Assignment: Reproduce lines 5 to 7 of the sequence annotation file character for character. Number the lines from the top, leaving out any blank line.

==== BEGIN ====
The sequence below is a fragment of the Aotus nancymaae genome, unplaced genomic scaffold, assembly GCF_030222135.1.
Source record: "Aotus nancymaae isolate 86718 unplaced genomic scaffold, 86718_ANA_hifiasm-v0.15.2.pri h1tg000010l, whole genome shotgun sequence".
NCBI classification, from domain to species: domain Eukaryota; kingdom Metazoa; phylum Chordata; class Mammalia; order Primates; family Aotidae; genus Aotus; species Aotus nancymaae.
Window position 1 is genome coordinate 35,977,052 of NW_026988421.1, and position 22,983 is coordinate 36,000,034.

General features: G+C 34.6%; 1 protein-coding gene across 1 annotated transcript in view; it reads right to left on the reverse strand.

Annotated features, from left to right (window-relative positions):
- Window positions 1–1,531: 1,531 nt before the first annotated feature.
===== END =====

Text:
General features: G+C 34.6%; 1 protein-coding gene across 1 annotated transcript in view; it reads right to left on the reverse strand.

Annotated features, from left to right (window-relative positions):
- Window positions 1–1,531: 1,531 nt before the first annotated feature.